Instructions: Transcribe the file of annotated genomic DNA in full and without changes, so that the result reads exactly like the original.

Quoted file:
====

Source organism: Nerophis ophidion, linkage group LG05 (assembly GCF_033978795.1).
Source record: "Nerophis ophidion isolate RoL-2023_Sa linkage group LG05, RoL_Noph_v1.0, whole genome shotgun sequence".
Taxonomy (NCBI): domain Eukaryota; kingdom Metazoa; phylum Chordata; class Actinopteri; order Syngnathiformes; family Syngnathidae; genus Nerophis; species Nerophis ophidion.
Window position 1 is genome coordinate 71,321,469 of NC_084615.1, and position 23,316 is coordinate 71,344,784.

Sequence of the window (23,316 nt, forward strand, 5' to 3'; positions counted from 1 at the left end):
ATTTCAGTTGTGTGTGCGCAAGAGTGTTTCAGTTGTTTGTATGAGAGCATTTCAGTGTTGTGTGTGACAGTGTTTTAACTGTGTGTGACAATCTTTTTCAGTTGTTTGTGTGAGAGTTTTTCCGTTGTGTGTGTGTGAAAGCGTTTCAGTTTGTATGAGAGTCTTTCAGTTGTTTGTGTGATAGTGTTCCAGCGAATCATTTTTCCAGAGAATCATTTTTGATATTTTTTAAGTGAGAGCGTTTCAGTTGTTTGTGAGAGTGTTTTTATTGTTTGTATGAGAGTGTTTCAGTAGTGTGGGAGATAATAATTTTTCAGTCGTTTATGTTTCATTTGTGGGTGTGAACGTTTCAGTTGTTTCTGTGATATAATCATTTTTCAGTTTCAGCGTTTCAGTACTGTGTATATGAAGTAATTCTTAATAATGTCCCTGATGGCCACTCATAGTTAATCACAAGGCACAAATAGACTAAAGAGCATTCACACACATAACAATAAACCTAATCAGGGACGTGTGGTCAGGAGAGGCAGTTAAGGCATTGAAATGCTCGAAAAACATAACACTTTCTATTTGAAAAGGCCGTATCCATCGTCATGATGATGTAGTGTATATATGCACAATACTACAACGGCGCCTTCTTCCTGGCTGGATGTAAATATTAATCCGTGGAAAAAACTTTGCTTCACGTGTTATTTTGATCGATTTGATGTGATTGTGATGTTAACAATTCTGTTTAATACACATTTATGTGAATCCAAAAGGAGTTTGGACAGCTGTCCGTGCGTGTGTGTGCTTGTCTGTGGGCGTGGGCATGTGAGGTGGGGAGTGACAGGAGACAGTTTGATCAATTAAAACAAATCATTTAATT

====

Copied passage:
Source organism: Nerophis ophidion, linkage group LG05 (assembly GCF_033978795.1).
Source record: "Nerophis ophidion isolate RoL-2023_Sa linkage group LG05, RoL_Noph_v1.0, whole genome shotgun sequence".
Taxonomy (NCBI): domain Eukaryota; kingdom Metazoa; phylum Chordata; class Actinopteri; order Syngnathiformes; family Syngnathidae; genus Nerophis; species Nerophis ophidion.
Window position 1 is genome coordinate 71,321,469 of NC_084615.1, and position 23,316 is coordinate 71,344,784.

Sequence of the window (23,316 nt, forward strand, 5' to 3'; positions counted from 1 at the left end):
ATTTCAGTTGTGTGTGCGCAAGAGTGTTTCAGTTGTTTGTATGAGAGCATTTCAGTGTTGTGTGTGACAGTGTTTTAACTGTGTGTGACAATCTTTTTCAGTTGTTTGTGTGAGAGTTTTTCCGTTGTGTGTGTGTGAAAGCGTTTCAGTTTGTATGAGAGTCTTTCAGTTGTTTGTGTGATAGTGTTCCAGCGAATCATTTTTCCAGAGAATCATTTTTGATATTTTTTAAGTGAGAGCGTTTCAGTTGTTTGTGAGAGTGTTTTTATTGTTTGTATGAGAGTGTTTCAGTAGTGTGGGAGATAATAATTTTTCAGTCGTTTATGTTTCATTTGTGGGTGTGAACGTTTCAGTTGTTTCTGTGATATAATCATTTTTCAGTTTCAGCGTTTCAGTACTGTGTATATGAAGTAATTCTTAATAATGTCCCTGATGGCCACTCATAGTTAATCACAAGGCACAAATAGACTAAAGAGCATTCACACACATAACAATAAACCTAATCAGGGACGTGTGGTCAGGAGAGGCAGTTAAGGCATTGAAATGCTCGAAAAACATAACACTTTCTATTTGAAAAGGCCGTATCCATCGTCATGATGATGTAGTGTATATATGCACAATACTACAACGGCGCCTTCTTCCTGGCTGGATGTAAATATTAATCCGTGGAAAAAACTTTGCTTCACGTGTTATTTTGATCGATTTGATGTGATTGTGATGTTAACAATTCTGTTTAATACACATTTATGTGAATCCAAAAGGAGTTTGGACAGCTGTCCGTGCGTGTGTGTGCTTGTCTGTGGGCGTGGGCATGTGAGGTGGGGAGTGACAGGAGACAGTTTGATCAATTAAAACAAATCATTTAATT